Orange Tree Theatre, Richmond, London (***)
Like a limbering up for Man and Superman written a decade later, George Bernard Shaw’s The Philanderer is a slightly watered down version of the later play with GBS at his most pugnaciously playful yet more than a little irritating, for all his `enlightened’ views.
GBS, often dubbed a supporter of early feminism, nonetheless remains a product of his time. If Man and Superman’s John Tanner comes close to misogyny in his wit, then The Philanderer’s Leonard Charteris positively luxuriates in it.
The life force be with them! The Philanderer is posited on a clash of titans – Charteris, the self-confessed `philanderer’ – a man who flirts with women but like Tanner veers away from total commitment – and Julia Craven, his oppositional playmate, `a modern woman’ but in Paul Miller’s new revival and as played with gusto by Dorothea Myer-Bennett, one all too easily to be dismissed as a silly, hysterical woman.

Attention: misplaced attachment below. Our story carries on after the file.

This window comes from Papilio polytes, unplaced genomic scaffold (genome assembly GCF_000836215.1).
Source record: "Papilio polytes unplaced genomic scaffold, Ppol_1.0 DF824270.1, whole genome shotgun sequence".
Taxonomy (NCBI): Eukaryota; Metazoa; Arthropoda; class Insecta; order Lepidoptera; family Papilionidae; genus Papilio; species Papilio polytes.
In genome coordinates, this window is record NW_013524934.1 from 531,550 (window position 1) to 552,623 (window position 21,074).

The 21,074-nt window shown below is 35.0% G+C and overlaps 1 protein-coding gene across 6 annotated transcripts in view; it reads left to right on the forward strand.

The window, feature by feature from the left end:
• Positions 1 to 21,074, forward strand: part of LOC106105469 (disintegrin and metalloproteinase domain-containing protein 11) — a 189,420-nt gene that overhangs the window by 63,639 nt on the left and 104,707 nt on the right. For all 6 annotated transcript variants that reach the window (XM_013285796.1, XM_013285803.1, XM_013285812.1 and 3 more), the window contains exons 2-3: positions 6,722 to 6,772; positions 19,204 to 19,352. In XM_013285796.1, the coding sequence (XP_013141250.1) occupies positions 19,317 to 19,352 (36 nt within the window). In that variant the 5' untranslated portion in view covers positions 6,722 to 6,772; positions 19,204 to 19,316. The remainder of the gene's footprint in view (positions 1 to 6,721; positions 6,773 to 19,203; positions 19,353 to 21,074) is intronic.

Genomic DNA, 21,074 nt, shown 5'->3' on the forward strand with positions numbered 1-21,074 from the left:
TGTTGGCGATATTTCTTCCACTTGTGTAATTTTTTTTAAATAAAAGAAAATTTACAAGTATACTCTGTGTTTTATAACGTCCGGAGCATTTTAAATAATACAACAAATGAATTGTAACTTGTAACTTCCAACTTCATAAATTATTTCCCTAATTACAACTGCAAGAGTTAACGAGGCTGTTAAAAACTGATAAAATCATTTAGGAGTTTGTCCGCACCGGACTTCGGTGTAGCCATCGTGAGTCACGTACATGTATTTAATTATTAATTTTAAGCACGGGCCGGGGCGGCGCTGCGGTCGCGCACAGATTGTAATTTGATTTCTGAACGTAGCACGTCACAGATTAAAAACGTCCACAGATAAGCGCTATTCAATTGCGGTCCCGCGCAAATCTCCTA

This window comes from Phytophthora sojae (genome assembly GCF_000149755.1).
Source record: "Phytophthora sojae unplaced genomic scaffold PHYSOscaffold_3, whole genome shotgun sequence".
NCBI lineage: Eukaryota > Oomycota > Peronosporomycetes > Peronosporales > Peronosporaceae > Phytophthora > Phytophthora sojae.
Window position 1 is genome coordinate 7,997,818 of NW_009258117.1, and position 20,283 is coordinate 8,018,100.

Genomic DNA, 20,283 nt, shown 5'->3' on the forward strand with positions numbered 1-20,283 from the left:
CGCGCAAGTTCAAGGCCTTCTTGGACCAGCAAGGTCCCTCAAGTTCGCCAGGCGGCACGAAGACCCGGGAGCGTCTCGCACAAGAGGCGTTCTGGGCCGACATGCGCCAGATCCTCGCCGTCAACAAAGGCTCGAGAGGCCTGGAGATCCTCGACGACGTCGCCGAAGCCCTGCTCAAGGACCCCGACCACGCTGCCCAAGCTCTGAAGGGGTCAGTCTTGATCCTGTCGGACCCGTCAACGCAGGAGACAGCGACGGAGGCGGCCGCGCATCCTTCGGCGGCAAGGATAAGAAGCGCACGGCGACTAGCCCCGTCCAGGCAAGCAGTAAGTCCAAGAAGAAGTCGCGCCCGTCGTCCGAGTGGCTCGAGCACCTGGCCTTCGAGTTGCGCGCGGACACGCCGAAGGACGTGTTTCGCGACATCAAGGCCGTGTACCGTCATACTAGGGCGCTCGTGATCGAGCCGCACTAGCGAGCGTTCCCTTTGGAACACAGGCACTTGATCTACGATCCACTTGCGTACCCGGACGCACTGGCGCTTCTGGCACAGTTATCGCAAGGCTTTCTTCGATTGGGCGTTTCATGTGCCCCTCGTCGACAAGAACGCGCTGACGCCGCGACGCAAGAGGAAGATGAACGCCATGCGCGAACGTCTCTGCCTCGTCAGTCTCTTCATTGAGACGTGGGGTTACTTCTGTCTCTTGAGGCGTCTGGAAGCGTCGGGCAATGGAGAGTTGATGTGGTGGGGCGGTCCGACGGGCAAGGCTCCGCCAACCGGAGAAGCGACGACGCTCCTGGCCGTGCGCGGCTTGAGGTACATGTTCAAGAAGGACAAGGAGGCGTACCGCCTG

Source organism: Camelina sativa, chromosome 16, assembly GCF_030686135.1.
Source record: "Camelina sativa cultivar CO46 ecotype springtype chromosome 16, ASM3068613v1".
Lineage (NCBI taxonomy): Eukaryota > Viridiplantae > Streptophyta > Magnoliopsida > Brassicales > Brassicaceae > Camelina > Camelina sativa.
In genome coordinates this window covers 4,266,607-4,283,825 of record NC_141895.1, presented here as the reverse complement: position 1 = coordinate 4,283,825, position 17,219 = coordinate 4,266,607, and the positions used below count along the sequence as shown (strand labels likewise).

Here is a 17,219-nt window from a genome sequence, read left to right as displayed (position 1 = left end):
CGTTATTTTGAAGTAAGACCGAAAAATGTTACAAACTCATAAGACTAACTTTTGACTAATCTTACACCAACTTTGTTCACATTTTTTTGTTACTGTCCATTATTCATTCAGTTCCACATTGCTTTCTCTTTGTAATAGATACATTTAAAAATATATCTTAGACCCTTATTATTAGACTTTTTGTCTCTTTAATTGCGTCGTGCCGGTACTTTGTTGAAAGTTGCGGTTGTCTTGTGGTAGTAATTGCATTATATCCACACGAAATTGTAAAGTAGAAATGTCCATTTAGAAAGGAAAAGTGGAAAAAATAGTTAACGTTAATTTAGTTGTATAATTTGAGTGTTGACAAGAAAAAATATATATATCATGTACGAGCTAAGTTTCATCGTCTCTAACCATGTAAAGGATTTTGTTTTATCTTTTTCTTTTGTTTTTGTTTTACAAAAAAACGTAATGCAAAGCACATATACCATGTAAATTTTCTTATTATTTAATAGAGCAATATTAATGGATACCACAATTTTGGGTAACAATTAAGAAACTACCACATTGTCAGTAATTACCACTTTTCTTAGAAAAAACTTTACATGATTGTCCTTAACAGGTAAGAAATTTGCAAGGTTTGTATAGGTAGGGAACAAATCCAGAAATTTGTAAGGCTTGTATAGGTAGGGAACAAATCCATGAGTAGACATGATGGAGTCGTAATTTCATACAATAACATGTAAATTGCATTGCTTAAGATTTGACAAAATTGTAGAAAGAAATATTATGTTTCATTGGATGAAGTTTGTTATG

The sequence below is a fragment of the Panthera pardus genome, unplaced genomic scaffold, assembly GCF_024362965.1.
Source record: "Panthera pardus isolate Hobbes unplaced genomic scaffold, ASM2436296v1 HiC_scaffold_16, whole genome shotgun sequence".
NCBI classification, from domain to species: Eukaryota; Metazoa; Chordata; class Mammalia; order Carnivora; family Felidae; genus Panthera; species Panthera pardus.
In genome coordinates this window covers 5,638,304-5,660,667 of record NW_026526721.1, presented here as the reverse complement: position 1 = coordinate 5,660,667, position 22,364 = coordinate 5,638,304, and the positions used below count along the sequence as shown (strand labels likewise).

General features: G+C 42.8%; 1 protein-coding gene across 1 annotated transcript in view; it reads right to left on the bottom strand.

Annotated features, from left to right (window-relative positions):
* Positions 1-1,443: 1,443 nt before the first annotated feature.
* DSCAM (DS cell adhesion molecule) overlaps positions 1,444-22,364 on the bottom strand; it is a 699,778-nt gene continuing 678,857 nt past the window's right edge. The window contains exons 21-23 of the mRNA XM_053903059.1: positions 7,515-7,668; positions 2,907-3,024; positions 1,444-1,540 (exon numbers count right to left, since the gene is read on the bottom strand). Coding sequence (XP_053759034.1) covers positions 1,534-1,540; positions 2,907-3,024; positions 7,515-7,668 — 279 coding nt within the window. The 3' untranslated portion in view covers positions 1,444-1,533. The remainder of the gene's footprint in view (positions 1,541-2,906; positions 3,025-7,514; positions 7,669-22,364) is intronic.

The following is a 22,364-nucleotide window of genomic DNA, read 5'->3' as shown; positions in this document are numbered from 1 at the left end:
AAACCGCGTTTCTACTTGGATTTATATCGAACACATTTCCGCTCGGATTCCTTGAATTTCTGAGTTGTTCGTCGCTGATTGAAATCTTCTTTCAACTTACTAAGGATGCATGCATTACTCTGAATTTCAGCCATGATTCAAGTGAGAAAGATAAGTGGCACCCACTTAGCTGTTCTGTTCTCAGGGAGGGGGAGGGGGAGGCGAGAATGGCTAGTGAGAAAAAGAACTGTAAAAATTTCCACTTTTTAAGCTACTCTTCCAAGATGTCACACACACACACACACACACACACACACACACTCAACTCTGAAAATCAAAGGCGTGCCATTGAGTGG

Driven painfully by heart rather than head, Julia is set up by Shaw as a too `womanly woman’ in contrast to Charteris’ other love object, the cool, rationalist widow, Grace Tranfield, more than a match for Charteris.
Possibly the wisest character in the play, with typical cynicism she it is who expresses probably GBS’s own view that marriage and seduction is strictly a commercial proposition. Give nothing away for free, is her – and his – maxim.
Giving the devil the best lines (and what a lot of them), GBS characteristically turns social norms on its head in a comedy of manners that debates, like some upmarket women’s mag, on `how to attract and keep your man’, on the niceties of divorce, medical science, vivisection and much else.
Updated with clever, minimalist hints at club and drawing room, Miller’s in-the-round production is light on its feet if sometimes too nimble with its words. Rupert Young’s Charteris particularly rattles off GBS admittedly intimidating accumulation of witty aphorisms as if only too eager to be rid of them.
In the end it’s a production that resonates still to all generations – the young tussling to find a balance between love and respect and the old watching social mores changing before their eyes.
The Philanderer runs at the Orange Tree Theatre in Richmond to June 25, 2016
Review first published in Reviewsgate, May 2016